When Dr Amber Berkeley met ruggedly handsome Jack at a conference in Hawaii, she never imagined they'd end up locked down together in the middle of a hurricane!
Army doc Jack's take-charge attitude pushes straight-talking Amber's buttons - until their sparks ignite into a fierce attraction! Amber has a "no doctors" dating rule for good reason, but amid disaster rules are meant to be broken......
Amber Berkeley leaned against the wall of the elevator as it slid to the ground floor. The doors reflected a kind of odd image. She’d forgotten to check in the mirror before she left. Her half up-half down hair looked like some kind of bewildered lost animal on her head. She let out a laugh. She didn’t even want to know what her bright pink lipstick looked like. Truth was, she didn’t really care.
Tonight’s ball was bound to be full of specialists and consultants who were all too important to breathe. She loved her job, but some doctors just seemed like a different breed entirely. Self important. Self interested. Amber didn’t waste much time on people like those.
Tomorrow she was lecturing at one of the most prestigious conferences in the world. And she couldn’t pretend she wasn’t nervous. Hawaii was a magnificent setting. One hundred per cent more gorgeous than most of the places she visited. The Disease Prevention Agency tended to send their staff to investigate outbreaks and try and prevent the spread of infectious diseases.
Most of her time was either spent in the main base at Chicago, or in one of many expeditions as part of a team, generally to places with little or poor facilities.
This five star hotel in Hawaii was like something out of a dream. She’d even been greeted by the traditional colourful lei’s on check in. And corny or not, she’d liked them. The beach outside had perfect golden sand with sumptuous private loungers and straw parasols complete with serving staff. This part of the main island near Kailua Kona was a perfect piece of paradise.
Her first floor room had a gorgeous view of the Pacific Ocean which seemed to change colour depending on the time of day. So far today it had gone from clear turquoise blue to light green. Shimmering like a tranquil soft blanket stretching to infinity.
As the doors pinged and slid open the noise and aromas of the food surrounded her. The room was full of people talking, a sea of dark tuxedos with a smattering of coloured dresses in the mix. She threaded her way through, keeping her chin raised as she glanced from side to side. She had to know someone here. But the sea of faces didn’t reveal anyone familiar. Amber’s nose twitched. She wanted easy company. A chance to share a few drinks, grab a few snacks and get rid of the butterflies in her stomach for tomorrow.
She stared a sign on the wall. Ahhh… there were two conferences on in the hotel – not just the one she was attending. It seemed that a world of business and economic experts were here too.
Just before she’d left the director of the DPD had called her into his office. She’d only seen the inside of his office walls on two previous occasions. Once, on the day she’d started. And second, on the day she’d received her promotion.
“Dr Berkeley,” he said solemnly. “I wanted to wish you well for tomorrow. There’s been a lot of interest in our contribution to the conference. Thank you for presenting the meningitis research for us.”
Amber gave a nod and a smile. “I’ve loved being part of the meningitis work. I’m honoured to present on it.”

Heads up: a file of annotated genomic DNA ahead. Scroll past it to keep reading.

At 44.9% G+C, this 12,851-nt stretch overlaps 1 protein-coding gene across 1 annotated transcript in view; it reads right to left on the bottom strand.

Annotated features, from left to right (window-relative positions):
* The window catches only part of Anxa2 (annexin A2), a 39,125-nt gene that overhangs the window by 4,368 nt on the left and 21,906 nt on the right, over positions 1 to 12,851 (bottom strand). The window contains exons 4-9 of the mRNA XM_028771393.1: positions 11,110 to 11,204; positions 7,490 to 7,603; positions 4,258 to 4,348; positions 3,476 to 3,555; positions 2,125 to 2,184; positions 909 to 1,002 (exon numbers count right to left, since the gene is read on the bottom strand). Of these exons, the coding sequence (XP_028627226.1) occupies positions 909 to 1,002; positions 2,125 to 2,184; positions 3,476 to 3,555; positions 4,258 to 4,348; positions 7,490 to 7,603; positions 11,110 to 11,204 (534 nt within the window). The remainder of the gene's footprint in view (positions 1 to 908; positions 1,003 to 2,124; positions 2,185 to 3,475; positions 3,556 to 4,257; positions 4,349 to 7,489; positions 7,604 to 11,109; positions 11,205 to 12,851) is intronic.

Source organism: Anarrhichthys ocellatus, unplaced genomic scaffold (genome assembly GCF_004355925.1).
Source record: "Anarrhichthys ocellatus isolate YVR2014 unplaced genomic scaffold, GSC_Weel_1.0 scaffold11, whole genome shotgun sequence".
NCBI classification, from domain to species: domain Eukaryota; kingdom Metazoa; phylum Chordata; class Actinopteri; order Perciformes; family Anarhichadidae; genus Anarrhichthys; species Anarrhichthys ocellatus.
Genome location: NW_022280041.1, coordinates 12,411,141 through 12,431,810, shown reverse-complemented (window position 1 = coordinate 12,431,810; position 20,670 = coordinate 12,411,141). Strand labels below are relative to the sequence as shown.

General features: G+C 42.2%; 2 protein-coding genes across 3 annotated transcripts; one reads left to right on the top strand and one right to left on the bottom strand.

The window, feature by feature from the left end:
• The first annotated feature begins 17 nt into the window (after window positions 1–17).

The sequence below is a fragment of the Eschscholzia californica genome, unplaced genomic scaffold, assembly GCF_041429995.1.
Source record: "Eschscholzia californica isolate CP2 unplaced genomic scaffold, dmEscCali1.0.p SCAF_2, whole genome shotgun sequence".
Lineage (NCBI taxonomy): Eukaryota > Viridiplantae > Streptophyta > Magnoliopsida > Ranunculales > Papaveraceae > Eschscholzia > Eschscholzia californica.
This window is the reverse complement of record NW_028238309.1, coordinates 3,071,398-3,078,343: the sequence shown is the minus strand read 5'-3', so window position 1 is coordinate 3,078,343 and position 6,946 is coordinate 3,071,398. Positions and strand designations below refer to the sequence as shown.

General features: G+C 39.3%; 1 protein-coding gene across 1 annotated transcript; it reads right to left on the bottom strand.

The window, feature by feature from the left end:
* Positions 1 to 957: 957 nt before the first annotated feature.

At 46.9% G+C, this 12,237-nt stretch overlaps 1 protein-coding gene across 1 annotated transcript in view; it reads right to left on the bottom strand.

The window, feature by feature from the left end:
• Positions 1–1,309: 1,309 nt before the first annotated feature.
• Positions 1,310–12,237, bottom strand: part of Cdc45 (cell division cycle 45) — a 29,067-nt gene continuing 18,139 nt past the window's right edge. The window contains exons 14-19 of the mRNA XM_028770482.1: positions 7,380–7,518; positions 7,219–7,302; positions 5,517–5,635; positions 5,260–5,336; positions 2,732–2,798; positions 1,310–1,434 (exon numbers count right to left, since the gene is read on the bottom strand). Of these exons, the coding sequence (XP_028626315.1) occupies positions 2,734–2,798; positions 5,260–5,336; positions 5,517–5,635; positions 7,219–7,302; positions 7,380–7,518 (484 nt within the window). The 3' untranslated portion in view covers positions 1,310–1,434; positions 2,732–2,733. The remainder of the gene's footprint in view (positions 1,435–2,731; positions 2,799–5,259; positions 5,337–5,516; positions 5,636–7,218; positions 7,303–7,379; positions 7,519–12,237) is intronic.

The director nodded. “And you’re confident you can answer any questions?”
Amber held up the list in her hand. “I’ve spent the last few months eating, breathing and sleeping meningitis. I think I’ve got it covered.”
The director didn’t even blink. “Oh, I’m not worried for you.” His eyebrows rose as she stood from her chair. “I’m worried for them, let’s hope they’re ready for you Dr Berkeley.”
She’d smiled as she’d left. It seemed that her take-no-crap attitude was getting a reputation of its own. She wasn’t embarrassed by it. Not at all. She’d never seen the point in beating around the bush. She’d always talked straight, to patients and to colleagues. Medics could be notoriously sexist. And Amber could be notoriously blunt.
Had it cost her a few jobs? Maybe. Had it earned her a few others? Definitely.
A guy with a paunch belly and gaping shirt approached her, beer sloshing from his glass. “Hello gorgeous, where are you going to?”
She didn’t miss a beat. “Away from you.” She didn’t even glance at the lanyard round his neck. She had no intention of finding out his name.
She’d always vowed never to go out with a fellow medic. Life experience had taught her it wasn’t a good idea.
She glanced around the room again. This was probably her worst-case scenario, wall to wall fellow medics, with copious amounts of alcohol flowing.
A few seconds later she met another charmer who refused to let her step around him. “We must stop meeting like this,” he grinned as his hand closed around her forearm as his eyes ran up and down her body.
She didn’t hesitate. She flipped his arm up and twisted around his back, catching him completely by surprise and thrusting him in the other direction as the woman next to her laughed out loud. “Yes, we must,” she said sharply.
The main bar in the centre of the room was currently three people deep. Her chances of getting a drink slipping further and further away.
Her eyes honed in on another bar on the far side of the room and through a set of doors. It looked much more sedate. She could have a glass of wine, check out the list of bar snacks then head back to her room and enjoy the view.
She threaded her way through the rest of the crowd. There were a few people who obviously knew one another sitting around tables. Even from here she could recognise the medico talk.